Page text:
Three days after he was inaugurated Mayor of Garcia, a working class suburb of Monterrey, Mexico, 10 truck loads from the Zeta drug cartel showed up at Jaime Rodriguez Calderon’s house planning to kill him. They didn’t get him, but they did gun down his chief of security and four body guards who tried to intervene. That was just the beginning.
Since taking office in November of 2009, Mr. Rodriguez has survived two more assassination attempts, including one last March that involved about 40 Zetas carrying machine guns and riding in a convoy of 15 trucks. The gang members opened fire on Mr. Rodriguez’s bullet-proof sport utility vehicle while he was driving along a busy street. Miraculously, none of the bullets hit him, although one of his bodyguards died during the shootout. Four weeks earlier, five people – some believed to be ex-police officers – blasted Mr. Rodriguez’s SUV as he headed to a meeting in Monterrey. Three gunmen died, two were apprehended and once again the mayor emerged unscathed.
Mr. Rodriguez’s remarkable survival and his determination to stand up to the cartels and clean up the city’s corrupt police force has struck a chord with many Mexicans. He has been dubbed “El Bronco,” or the unbroken one, and has become so popular he has his own corrido, a type of Mexican folk song. Some local sports teams have changed their names to the Broncos in his honour and there’s even a video game based on one of the shootings. When Mr. Rodriguez attended a recent meeting of more than 100 teachers, each requested a photo with the Mayor.
Sitting in an upscale restaurant in Monterrey’s trendy San Pedro neighbourhood, Mr. Rodriguez brushed off suggestions he’s a hero, saying he is only doing his job. “No, no,” he said shaking his head when asked about his status. Then he looked skyward and added: “It’s the saints, the angels.”
But even as he spoke, an elderly woman stopped by his table, grabbed his hands and said: “I love you.”
Mr. Rodriguez, 53, spent 20 years in public service before becoming Mayor, including one stint as a federal member of parliament. But none of that prepared him for being Mayor of Garcia, a suburb of about 150,000 northwest of Monterrey. The city is one of the poorer parts of Monterrey and home mainly to people who work in the region’s sprawling factories, sometimes earning less than $20 a day.
One of Mr. Rodriguez’s first moves upon taking office was to fire nearly the entire police force because the officers were so corrupt. “We cleaned them out,” he said with the wave of his hand.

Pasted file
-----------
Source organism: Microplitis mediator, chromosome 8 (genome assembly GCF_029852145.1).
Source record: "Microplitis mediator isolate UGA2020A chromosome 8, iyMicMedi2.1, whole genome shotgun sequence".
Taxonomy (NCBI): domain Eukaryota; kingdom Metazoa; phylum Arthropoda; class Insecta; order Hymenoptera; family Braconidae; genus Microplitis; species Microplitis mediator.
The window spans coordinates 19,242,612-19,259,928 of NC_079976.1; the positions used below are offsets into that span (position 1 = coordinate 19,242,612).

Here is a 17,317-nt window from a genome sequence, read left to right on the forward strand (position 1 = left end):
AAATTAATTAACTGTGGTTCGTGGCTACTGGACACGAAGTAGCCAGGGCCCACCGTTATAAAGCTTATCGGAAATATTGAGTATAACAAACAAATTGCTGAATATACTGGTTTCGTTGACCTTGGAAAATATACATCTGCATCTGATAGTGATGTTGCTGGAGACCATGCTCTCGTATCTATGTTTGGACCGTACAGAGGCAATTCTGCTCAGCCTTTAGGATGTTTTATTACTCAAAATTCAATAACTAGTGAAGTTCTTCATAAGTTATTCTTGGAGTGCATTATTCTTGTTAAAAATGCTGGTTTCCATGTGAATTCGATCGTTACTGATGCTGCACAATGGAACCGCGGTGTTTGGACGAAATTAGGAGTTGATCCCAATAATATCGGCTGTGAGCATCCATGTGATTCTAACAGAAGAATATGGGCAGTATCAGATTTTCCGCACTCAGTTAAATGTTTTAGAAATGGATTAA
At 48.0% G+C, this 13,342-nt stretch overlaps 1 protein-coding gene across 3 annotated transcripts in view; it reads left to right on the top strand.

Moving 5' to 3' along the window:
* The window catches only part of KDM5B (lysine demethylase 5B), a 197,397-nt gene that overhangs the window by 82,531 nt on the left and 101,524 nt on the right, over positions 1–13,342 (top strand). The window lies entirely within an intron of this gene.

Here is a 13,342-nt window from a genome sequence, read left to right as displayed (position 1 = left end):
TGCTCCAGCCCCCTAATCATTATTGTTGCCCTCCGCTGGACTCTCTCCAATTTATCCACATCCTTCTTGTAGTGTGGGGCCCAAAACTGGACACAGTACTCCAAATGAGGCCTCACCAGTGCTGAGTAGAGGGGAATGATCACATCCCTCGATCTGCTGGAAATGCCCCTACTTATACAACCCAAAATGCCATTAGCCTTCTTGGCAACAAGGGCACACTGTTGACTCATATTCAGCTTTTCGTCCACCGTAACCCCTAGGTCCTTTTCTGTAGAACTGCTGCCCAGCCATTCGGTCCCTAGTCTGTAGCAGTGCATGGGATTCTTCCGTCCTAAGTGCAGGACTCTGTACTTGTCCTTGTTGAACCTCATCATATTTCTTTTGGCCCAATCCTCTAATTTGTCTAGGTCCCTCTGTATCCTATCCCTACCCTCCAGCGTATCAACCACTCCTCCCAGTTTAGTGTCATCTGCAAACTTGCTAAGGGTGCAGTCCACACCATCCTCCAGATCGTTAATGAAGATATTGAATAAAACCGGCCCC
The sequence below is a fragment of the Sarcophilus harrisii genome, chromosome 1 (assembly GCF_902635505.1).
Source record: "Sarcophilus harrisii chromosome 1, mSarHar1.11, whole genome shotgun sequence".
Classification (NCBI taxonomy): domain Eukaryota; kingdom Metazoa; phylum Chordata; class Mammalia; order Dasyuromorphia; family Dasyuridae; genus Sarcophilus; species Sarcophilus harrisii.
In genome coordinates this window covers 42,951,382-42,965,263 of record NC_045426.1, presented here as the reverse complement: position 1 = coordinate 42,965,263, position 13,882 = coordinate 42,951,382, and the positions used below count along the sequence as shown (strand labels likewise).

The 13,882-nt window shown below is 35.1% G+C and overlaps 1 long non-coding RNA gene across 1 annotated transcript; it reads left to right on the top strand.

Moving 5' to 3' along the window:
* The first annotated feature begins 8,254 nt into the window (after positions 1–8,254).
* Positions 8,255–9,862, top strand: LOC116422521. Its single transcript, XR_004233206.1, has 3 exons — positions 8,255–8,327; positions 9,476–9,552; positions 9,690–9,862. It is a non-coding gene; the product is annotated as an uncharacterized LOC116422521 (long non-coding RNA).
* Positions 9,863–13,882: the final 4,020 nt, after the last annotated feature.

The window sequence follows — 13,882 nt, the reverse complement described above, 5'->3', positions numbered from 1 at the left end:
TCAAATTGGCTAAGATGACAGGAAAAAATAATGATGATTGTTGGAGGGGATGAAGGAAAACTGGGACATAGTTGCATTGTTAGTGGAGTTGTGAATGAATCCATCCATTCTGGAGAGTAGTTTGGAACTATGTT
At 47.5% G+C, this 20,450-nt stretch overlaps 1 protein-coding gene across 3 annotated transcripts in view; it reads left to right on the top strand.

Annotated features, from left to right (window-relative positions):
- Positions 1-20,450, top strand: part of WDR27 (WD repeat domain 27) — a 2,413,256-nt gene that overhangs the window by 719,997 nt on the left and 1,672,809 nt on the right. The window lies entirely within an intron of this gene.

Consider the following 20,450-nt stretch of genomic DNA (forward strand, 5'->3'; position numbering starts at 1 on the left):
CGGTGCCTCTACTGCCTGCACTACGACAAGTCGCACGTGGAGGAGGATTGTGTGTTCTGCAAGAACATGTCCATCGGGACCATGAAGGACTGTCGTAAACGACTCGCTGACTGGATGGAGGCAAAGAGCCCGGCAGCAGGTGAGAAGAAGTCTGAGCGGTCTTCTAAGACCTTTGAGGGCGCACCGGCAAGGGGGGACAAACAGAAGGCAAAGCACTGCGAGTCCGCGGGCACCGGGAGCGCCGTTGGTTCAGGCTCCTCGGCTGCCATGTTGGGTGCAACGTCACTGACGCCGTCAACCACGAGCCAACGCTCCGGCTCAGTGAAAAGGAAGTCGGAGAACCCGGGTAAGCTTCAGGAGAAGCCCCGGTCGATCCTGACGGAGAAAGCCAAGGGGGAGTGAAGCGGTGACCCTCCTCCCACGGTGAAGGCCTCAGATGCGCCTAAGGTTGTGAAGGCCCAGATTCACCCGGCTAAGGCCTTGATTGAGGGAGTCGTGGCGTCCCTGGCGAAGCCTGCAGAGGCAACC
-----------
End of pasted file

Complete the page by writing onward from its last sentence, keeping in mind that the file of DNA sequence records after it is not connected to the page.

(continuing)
He replaced them with 166 new officers, including about 40 ex-military men who act as a kind of elite anti-gang division. While popular with the public, the move irritated the Zetas and likely prompted the assassination attempts as well as an attack last February on some of the new officers by a group of ex-policemen working for the cartel.
Mr. Rodriguez has no regrets and no plans to back down. “We have to face them. We can’t let them take over,” he said. He added that he regularly hands out cards with his phone number and the number of the new police to encourage people to start reporting cartel movements.
He’s not only hitting back at the cartels. Mr. Rodriguez Calderón has also launched a program to cover the educational costs for every child in Garcia, from elementary school through university. The program is funded by a special tax on houses and businesses and Mr. Rodriguez believes it’s the only way to keep unemployed young people out of the hands of the Zetas. “We are the only city in the country doing this,” he said.
The measures appear to be working. Steve Weller, a Canadian who runs a factory in Garcia for Windsor, Ont.-based Advantage Engineering Inc., said he has had no problems operating in the city. “We don’t have any special security and we haven’t had any trouble,” Mr. Weller said. “I love it here.” He added that the company is considering expanding its operations, which employ about 80 people.
Mr. Rodriguez takes the threats to his life seriously. He has been shaken deeply by the attacks and the deaths of several body guards. His wife worries about him and his two small children are struggling to understand what’s going on. But he is convinced the people support what he is doing and that his work is making a difference.
Just what he will do next isn’t clear. Mayors can only serve one term at a time, meaning Mr. Rodriguez will be finished next year. He has been inundated with requests by other cities to run for office. For now, though, he greets questions about his future with a shrug. “I’ll do whatever the people want me to do,” he said. “For me this is all very emotional.”